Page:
Professor of History
Contact & Office Hours
Henshaw B1 205
Darcy Buerkle is Professor of History at Smith College where she served as chair of the department from 2018- 2021. Professor Buerkle has held the Walter Benjamin Chair in German Jewish History and Culture at the Humboldt University-Berlin and from 2014 to January 2016 she was director of the Five College Women’s Studies Research Center, which is housed at Mount Holyoke College. She is a current elected member of Smith’s Faculty Council (2020-2024).
Buerkle has been honored with two teaching awards granted by the Student Government Association at Smith. Her typical course offerings include two surveys in European women's and gender history (HST 252 and HST 253), in addition to a range of colloquia and seminars such as Memory and History (HST 246) and Recent Historiographic Debates in Gender and Sexuality (HST 286). She teaches advanced topical courses (HST 350 and HST 355); recent topics include: Gender and the Holocaust, Gender and the Archive, Blackness in Europe and Histories of Humanitarianism.
Her research focuses on modern European women's and gender history with an emphasis on German and German Jewish women's intellectual and cultural history. She has worked extensively on the history of emotion and German visual culture of the early 20th century. Buerkle’s first book, Nothing Happened: Charlotte Salomon and an Archive of Suicide, was published in December 2013 by the University of Michigan Press; a co-edited volume with Skye Doney titled Mosse’s Europe is forthcoming in 2021 from the University of Wisconsin Press. She is currently working on two single-authored book projects: 1) The Force of Elsewhere: Fred Zinnemann’s Films 1940–1960, in which she explores the visual rhetoric of departure and landscape as signal and recurring moments in Zinnemann’s oeuvre and 2) Gender, Guilt, and Democracy 1945–1960, which charts women’s contributions to the question of postwar German guilt and the related matters of retribution, and redress through democratic education. In this project, Buerkle seeks a transnational and racialized telling of gendered involvement on the matters of democracy and moral injury, and the possibility of reconciliation and related political action. Buerkle is the author of numerous journal articles; Smith students may be especially interested in an essay on Käthe Kollwitz and Smith College (2017) as well as others in which Professor Buerkle has written about teaching at Smith: In 2020, “On Trigger Warnings and Their Antecedents: Rethinking the Demands of Holocaust Pedagogy,” reflected on the teaching of a Smith College seminar on gender and the Holocaust. Another essay about teaching gendered violence at Smith during the years 2016-2020 is entitled, “Falling Down on the Job or On Revulsion,” and will appear in Fall 2021.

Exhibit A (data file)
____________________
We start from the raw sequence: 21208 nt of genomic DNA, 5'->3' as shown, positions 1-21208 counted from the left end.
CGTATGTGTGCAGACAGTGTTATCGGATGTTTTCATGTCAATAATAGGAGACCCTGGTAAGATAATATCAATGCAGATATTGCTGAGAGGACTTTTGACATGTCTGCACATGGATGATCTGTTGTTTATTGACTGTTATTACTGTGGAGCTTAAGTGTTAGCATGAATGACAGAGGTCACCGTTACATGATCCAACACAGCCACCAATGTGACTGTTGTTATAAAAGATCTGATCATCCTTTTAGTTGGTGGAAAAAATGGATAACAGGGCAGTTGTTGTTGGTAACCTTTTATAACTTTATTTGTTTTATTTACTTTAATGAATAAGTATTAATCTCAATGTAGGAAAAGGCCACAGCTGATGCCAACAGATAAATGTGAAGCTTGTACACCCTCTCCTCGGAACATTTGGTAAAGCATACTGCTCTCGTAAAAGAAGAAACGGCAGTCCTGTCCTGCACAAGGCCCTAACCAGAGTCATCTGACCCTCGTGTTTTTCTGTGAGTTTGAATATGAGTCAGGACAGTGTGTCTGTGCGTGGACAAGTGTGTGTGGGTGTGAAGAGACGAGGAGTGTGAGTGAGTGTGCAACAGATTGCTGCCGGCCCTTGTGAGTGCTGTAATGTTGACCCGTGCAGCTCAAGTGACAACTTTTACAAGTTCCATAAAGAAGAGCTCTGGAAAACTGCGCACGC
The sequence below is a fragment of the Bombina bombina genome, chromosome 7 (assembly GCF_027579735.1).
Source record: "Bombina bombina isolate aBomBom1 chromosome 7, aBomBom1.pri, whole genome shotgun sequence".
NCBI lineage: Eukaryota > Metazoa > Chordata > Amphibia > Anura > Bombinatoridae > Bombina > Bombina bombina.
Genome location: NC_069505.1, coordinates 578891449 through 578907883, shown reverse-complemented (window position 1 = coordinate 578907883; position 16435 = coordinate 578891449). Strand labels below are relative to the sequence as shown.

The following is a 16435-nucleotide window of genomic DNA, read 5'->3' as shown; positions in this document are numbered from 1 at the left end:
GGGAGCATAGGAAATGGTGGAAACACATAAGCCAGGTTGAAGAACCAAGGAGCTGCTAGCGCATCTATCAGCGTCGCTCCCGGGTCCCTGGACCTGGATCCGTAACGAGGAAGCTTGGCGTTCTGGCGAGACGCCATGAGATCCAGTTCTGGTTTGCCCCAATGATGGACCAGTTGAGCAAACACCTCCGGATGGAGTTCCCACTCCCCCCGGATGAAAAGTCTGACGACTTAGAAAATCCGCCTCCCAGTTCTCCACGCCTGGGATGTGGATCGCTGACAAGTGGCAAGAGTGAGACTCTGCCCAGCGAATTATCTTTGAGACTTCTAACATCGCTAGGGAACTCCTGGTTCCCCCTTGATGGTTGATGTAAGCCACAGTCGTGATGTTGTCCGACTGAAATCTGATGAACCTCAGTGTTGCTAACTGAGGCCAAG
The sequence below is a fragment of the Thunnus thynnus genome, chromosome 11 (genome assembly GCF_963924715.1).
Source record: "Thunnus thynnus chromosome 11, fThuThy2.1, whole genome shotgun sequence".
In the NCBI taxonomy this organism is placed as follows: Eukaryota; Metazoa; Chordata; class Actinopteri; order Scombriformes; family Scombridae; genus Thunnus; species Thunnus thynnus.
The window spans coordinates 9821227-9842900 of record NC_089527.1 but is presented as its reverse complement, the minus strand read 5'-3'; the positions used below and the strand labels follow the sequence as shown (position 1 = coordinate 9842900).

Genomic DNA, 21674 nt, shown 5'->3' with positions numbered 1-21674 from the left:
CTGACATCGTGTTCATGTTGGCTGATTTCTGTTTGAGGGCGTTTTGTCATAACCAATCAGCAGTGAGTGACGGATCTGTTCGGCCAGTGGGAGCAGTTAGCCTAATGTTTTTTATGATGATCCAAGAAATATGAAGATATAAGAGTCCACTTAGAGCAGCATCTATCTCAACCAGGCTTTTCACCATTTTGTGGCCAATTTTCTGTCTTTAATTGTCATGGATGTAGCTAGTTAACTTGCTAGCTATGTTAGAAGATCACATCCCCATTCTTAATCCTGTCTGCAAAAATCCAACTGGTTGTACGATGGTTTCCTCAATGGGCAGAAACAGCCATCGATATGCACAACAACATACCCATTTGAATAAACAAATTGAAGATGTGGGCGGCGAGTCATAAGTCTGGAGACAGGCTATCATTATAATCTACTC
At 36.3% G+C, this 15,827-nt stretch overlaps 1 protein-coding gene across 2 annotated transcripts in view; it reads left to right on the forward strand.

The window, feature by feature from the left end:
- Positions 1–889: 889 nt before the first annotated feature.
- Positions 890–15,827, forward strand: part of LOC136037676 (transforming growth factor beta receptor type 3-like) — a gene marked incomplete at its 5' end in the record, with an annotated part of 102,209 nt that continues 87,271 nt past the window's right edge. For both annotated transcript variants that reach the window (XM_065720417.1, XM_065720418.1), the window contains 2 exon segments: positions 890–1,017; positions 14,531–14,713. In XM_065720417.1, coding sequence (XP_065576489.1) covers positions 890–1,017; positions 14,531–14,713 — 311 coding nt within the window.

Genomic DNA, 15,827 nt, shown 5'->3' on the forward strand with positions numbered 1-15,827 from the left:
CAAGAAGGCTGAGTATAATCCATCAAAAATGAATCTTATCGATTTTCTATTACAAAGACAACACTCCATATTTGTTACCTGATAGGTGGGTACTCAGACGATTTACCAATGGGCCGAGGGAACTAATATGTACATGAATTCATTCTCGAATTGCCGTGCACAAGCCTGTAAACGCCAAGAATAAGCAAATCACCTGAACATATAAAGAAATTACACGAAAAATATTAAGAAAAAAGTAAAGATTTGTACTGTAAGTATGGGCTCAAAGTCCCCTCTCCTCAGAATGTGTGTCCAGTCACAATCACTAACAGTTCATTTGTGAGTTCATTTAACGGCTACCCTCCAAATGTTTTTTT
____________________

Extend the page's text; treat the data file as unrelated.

During the academic year 2021-22 Professor Buerkle will be on sabbatical.